Cracking the Whole Grain

Everywhere you go you hear whole grain this, whole wheat that. Everywhere you shop you see label claims of whole grain goodness. We all know whole grain is healthier than its white refined counterpart, but do you actually know what whole grain means? I get asked this question a whole lot.

Whole grain is literally a whole, or entire grain. That means it has 3 parts: bran (outer layer), endosperm (inner layer) and germ layer.

File:Wheat-kernel nutrition.svg

Bran: Highest concentration of fiber and iron, a good source of protein and B vitamins.

Germ: Highest concentration of protein and poly-unsaturated fat, good source of fiber, iron, B vitamins, omega 3 and 6 fatty acids.

Endosperm: Highest concentration of carbs, least amount of protein, iron, fiber, no B vitamins or fat = least nutritious part of the grain.

If you can’t guess where this is heading, refined white grains, like white bread and white flour, strip off the germ and bran layers removing the protein, fiber, iron, B vitamins and fat and leaving the endosperm, aka the carbs. That is why white bread  has very little nutritional bang for its buck. The fat and protein found in bran and germ can readily spoil, which is why companies thought to strip them away lengthening bread’s shelf life.

White bread isn’t “bad” for you in the sense that it has harmful ingredients. Rather, it is mainly carb with little vitamins and nutrients so it doesn’t have any benefits, making it essentially empty calories. Where as the protein, fiber, vitamins, iron and polyunsaturated fats in whole grains help lower cholesterol, ease bowels, increase satiety and can even have protective effects against certain cancers. 

Now for the grain dictionary:

Enriched – Returning nutrients that were lost when the whole grain-ness was stripped away. The good ‘ole government mandates “enriched” breads and wheats to return the following vitamins/minerals: Vitamin B1 (thiamin), Vitamin B2 (riboflavin), Vitamin B3 (niacin), folic acid, and iron. Many companies have been adding back the fiber, though it’s not mandatory.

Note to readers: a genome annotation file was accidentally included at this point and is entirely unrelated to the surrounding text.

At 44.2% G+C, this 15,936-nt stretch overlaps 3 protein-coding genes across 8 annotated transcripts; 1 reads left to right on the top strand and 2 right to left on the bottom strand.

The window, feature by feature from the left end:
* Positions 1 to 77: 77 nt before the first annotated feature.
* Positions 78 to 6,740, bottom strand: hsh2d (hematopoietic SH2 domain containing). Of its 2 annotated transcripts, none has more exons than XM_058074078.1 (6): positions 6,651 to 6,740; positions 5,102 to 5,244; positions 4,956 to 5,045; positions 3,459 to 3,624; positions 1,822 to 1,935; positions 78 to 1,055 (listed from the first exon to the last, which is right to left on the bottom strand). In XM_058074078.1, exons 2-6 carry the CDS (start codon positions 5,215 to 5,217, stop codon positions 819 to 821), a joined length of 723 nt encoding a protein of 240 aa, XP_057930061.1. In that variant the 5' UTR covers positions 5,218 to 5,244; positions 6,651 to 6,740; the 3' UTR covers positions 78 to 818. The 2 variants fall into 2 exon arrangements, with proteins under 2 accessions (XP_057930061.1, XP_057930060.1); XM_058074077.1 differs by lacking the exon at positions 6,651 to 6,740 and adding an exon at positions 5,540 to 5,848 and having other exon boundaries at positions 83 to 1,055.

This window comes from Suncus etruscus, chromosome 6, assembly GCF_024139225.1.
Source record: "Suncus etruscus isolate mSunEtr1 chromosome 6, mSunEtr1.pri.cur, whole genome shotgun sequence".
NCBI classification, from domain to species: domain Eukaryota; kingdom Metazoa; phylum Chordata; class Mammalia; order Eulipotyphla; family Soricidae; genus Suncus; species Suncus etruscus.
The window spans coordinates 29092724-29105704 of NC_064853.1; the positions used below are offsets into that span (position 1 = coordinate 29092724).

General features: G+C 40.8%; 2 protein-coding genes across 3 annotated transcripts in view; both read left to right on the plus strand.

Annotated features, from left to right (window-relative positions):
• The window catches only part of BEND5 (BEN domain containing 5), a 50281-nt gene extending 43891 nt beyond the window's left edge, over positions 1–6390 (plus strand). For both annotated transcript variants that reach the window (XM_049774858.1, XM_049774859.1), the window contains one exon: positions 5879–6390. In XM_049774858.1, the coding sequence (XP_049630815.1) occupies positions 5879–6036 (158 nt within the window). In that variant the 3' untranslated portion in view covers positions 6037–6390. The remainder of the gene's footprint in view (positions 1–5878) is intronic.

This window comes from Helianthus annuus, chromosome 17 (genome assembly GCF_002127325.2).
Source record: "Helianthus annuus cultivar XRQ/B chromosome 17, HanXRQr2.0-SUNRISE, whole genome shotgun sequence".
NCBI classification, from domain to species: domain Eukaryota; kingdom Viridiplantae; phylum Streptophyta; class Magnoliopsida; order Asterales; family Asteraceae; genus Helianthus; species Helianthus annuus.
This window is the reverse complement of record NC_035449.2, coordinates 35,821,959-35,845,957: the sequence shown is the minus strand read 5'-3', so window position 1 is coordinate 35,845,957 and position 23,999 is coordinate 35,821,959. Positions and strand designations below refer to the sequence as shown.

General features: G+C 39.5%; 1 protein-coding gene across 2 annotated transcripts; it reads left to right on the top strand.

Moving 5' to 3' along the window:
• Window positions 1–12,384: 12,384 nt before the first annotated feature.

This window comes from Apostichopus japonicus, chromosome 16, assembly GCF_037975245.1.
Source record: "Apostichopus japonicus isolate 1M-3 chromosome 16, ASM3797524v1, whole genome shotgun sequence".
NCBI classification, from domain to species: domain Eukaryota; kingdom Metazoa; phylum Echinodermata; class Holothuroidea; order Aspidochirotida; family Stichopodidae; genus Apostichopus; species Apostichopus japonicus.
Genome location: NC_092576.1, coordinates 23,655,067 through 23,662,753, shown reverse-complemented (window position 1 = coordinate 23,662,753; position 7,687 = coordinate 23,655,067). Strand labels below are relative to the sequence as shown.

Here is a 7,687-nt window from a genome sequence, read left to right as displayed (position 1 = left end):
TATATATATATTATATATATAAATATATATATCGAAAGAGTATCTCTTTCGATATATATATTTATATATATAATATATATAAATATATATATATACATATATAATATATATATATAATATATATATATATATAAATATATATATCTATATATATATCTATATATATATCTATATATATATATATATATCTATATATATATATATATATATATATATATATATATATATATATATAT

Unbleached / bleached – Categorizes if the flour has been subjected to a whitening process or not. Bleached flour goes through more processing and chemicals, so go for non-bleached flour. Whole grains are not bleached.

Multi-grain – Several types of grains were used in the product, like a mix of wheat and oats. It does NOT mean it’s whole grain unless the wheat specifically listed as 100% whole wheat on ingredient list.

Organic – Describes certain standards used to grow grain (type fertilizer, etc), but does NOT refer to how the grain was processed. You can have organic white bread.

Sprouted- Right now that is no regulated definition and it can vary based on company. A type of natural and raw processing that uses the enzymes of the grain to germinate, or sprout. Some studies show sprouting allows our bodies to better absorb some nutrients like the iron and B. It can only be considered whole wheat if the bran, endosperm and germ layer are all left intact, and in that case the label usually indicated “whole grain sprouted.”

Examples of whole grains: WHOLE wheat bread, WHOLE wheat flour, quinoa, oatmeal, brown rice, wild rice, bulgar, whole grain barley, popcorn, millet, whole grain buckwheat. All of the above are awesome. Next time you head to the aisles buy one that you’ve never tried before. I have a soft spot for homemade popcorn.

Reading label is key (C’mon peeps). Unless the ingredient list has 100% whole wheat flour, it’s not all whole wheat. Companies are so sneaky. Even “made with whole wheat” doesn’t mean  100% whole wheat. Even “whole grain” listed on the front doesn’t mean the whole product is made of whole grains without the “100% whole grain” marker.Other tricky words that do NOT mean whole grain: Durum, semolina, refined, stone ground, wheat berries, multigrain, cracked wheat, bran.